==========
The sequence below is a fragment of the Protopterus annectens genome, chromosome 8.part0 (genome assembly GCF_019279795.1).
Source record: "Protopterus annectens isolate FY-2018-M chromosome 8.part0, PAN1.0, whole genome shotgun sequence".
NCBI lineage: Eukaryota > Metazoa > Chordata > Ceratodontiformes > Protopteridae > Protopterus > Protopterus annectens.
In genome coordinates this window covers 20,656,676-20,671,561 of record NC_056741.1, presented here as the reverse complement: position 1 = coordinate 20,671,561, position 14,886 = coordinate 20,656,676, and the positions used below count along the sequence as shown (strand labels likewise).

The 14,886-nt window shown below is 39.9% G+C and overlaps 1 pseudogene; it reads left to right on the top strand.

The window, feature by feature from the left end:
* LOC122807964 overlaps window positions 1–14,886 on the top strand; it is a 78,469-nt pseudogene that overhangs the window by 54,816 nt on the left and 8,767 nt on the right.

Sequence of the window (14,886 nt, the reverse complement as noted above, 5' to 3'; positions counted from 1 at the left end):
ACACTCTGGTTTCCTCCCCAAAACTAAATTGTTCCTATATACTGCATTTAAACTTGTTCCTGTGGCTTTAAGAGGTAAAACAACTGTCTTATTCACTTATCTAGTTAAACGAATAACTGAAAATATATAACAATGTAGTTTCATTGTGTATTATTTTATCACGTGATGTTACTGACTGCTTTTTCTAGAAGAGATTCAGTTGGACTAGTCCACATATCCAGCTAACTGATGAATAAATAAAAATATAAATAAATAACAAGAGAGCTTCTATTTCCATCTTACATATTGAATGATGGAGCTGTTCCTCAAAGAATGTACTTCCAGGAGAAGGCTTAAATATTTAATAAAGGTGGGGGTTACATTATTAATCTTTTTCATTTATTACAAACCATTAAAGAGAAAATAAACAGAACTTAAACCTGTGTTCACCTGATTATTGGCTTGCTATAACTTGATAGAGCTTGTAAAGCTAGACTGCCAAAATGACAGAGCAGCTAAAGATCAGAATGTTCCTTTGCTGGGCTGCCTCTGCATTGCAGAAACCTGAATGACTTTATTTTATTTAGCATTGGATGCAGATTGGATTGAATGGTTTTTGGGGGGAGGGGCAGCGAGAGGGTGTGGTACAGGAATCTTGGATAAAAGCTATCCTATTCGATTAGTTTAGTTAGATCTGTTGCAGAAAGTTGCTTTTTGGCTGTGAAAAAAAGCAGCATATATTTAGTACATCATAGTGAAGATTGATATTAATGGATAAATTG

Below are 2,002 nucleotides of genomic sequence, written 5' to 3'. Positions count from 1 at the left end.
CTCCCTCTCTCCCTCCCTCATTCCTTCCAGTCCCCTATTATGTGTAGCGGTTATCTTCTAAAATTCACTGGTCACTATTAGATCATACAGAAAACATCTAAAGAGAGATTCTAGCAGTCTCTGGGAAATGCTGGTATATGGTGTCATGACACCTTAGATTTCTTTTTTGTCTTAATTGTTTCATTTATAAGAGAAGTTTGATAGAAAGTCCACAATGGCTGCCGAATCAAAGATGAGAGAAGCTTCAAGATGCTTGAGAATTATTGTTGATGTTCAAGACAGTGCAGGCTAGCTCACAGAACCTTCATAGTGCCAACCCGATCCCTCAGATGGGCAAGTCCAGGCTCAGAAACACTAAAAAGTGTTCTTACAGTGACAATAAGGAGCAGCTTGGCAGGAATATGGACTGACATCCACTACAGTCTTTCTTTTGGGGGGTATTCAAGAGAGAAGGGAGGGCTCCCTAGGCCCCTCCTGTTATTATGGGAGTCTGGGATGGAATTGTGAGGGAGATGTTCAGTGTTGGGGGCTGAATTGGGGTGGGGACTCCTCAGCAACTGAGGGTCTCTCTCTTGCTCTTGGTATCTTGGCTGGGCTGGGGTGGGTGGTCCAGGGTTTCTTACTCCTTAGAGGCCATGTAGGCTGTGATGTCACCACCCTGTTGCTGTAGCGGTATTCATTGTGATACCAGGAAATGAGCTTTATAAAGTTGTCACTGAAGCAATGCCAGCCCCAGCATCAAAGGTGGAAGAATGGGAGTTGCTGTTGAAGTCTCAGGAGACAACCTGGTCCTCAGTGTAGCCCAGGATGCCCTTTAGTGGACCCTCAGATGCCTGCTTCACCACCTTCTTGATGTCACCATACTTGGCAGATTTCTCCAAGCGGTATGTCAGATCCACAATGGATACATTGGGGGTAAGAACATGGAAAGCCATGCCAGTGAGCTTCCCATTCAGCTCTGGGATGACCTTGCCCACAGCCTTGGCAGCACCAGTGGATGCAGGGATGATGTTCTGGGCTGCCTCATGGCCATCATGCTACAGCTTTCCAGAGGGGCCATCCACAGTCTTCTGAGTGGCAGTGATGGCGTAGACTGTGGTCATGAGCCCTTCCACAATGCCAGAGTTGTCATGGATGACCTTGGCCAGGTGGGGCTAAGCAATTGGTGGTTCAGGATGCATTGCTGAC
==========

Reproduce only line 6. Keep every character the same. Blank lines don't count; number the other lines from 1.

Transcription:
The window, feature by feature from the left end: